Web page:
In C.S. Lewis’ Abolition of Man (in 1943!), he said that mankind’s power to do exactly what it wants seems to be growing all the time through humanity’s so-called “conquest of Nature” – the progress of applied science. However, “each new power won by man is a power over man as well.” We can throw bombs from airplanes but can also be bombed ourselves; a race of birth-controllers is a race whose own birth has been controlled.
We seek to know. We seek to control.
Why do we feel that Nature is bad, that the material world needs to be conquered? Even as Christ-followers we seek knowledge because we fear. We want to know and to name so that we can control that which is uncontrollable.
Is the pursuit of knowledge wrong? Not at all.
Paul says in Philippians:
And this is my prayer: that your love may abound more and more in knowledge and depth of insight, so that you may be able to discern what is best and may be pure and blameless for the day of Christ, filled with the fruit of righteousness that comes through Jesus Christ—to the glory and praise of God. ~Philippians 1.9-11 (Italics mine)
Paul seeks to know.
Paul also said this:
I know what it is to be in need, and I know what it is to have plenty. I have learned the secret of being content in any and every situation, whether well fed or hungry, whether living in plenty or in want. I can do all this through him who gives me strength. ~Philippians 4.12-13
Paul is definitely not in control, nor does he seek to be.
Is this a Faustian-like power, this power of knowledge? A power that gives away everything good that God created in order to gain power and control over His creation?
It can be.
As Christ-followers, do we seek knowledge because we are fearful of the future and wish to wrest control of His creation from the One Who set it all in motion?
Sometimes I do.
Perhaps instead we can seek knowledge in order to praise God with our minds. Perhaps we can seek knowledge in gratitude for our imagination and intelligence, in gratitude for the complexity of His creation.
I suppose that, as with most that God has created, the goodness or evil of the pursuit of knowledge depends upon the heart of His creation.
May our hearts and minds seek to know out of thanksgiving rather than out of fear.
I sit in the early morning, looking out the window at the wind making shimmery the leaves of our cottonwood, and remember Kristina. It is the third anniversary of her death, and it sometimes still feels as though we are stumbling through the dark. So much hurt and fear back then, so much hurt and fear all around us now. In this world, it will always be so. There are glimpses of light that keep us going, slight breaths of a hope that keeps our eyes searching the gloom for that bright and beautiful future that is promised, but it is easy to get distracted by the ugliness all around. I am drawn back to a post I wrote soon after Kristina’s death.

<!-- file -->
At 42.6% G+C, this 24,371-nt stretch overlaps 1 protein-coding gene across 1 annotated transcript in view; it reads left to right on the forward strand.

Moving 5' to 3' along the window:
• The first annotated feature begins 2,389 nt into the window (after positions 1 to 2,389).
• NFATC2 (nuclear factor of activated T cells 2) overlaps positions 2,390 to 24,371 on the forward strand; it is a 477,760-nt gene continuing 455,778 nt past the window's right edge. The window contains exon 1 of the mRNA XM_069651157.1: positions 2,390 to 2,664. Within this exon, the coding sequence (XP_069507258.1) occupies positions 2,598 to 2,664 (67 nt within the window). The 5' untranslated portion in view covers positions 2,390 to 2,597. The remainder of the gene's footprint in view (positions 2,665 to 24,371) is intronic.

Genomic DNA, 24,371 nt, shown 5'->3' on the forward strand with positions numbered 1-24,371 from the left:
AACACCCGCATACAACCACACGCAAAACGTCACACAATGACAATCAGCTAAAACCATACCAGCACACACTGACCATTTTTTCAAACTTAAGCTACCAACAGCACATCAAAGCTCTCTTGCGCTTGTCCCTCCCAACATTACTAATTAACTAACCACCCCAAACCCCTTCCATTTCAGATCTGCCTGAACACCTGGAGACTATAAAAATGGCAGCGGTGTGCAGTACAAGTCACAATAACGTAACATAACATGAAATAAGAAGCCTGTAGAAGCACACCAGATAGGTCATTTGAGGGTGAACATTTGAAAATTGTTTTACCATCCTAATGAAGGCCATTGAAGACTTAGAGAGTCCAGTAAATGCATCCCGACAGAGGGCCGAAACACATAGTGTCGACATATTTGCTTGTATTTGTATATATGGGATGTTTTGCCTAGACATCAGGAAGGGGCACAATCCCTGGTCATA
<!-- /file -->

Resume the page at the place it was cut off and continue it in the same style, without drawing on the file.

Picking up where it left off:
In the middle of this pain common to all of us who live in this world, as we sit surrounded by those who love us, it is tempting to add a veneer of softness, to speak in clichés that turn raw, ripped-open pain into a lie. Sometimes this is even encouraged among those of us who follow Christ. Yet to do this denies that we are real, that our hearts can be ripped in two, that our pain and loss can suffocate and almost overwhelm us. To do this denies that Christ is real, that His body and heart were also ripped apart.
My God, my God, why have you forsaken me?
When God seems not to place much importance on whether we are free from pain or suffering, it is difficult not to live in a state of paralysis. It seems a formidable task both to acknowledge the depth of pain we feel and also to acknowledge the depth of God’s love for us.
We see this pain in the world around us. We see it all throughout the Bible. Abel. Abraham. Joseph. Moses. Uriah the prophet…murdered for prophesying while Jeremiah was allowed to live. John the Baptist…Jesus’ cousin. All of the apostles…Jesus’ closest friends.
Understanding why Kristina had to die is hard. I might never know the reason.
God’s purposes are not for me to understand His plans: His plan is for me to understand Who He is…Faith is this unwavering trust in the heart of God in the hurt of here.” ~ Ann Voskamp
What can we do when everything inside of us wants to turn tail and run from the painful possibility of God’s loving best? Can we truly trust in the heart of God?
We often learn best through story. One story that helps to show us what to do is written in C.S. Lewis’ story of Narnia, The Silver Chair. Two children (Jill and Scrubb) and one Marsh-wiggle (Puddleglum) are given by Aslan (the Christ-figure) four signs with which to find the lost prince of Narnia. They completely botch the first three signs which leads to their imprisonment with a madman who is chained to a silver chair. The fourth and last sign is that someone “will ask you to do something in my name, in the name of Aslan”. The madman entreats the three travelers to free him, who says:
“Once and for all, I adjure you to set me free. By all fears and all loves, by the bright skies of Overland, by the great Lion, by Aslan himself, I charge you –”
“Oh!” said the three travelers as though they had been hurt. “It’s the sign,” said Puddleglum. “It was the words of the sign,” said Scrubb more cautiously. “Oh, what are we to do?” said Jill.
It was a dreadful question. What had been the use of promising one another that they would not on any account set the Knight free, if they were now to do so the first time he happened to call upon a name they really cared about? On the other hand, what had been the use of learning the signs if they weren’t going to obey them? Yet could Aslan have really meant them to unbind anyone – even a lunatic – who asked it in his name? … They had muffed three already; they daren’t muff the fourth.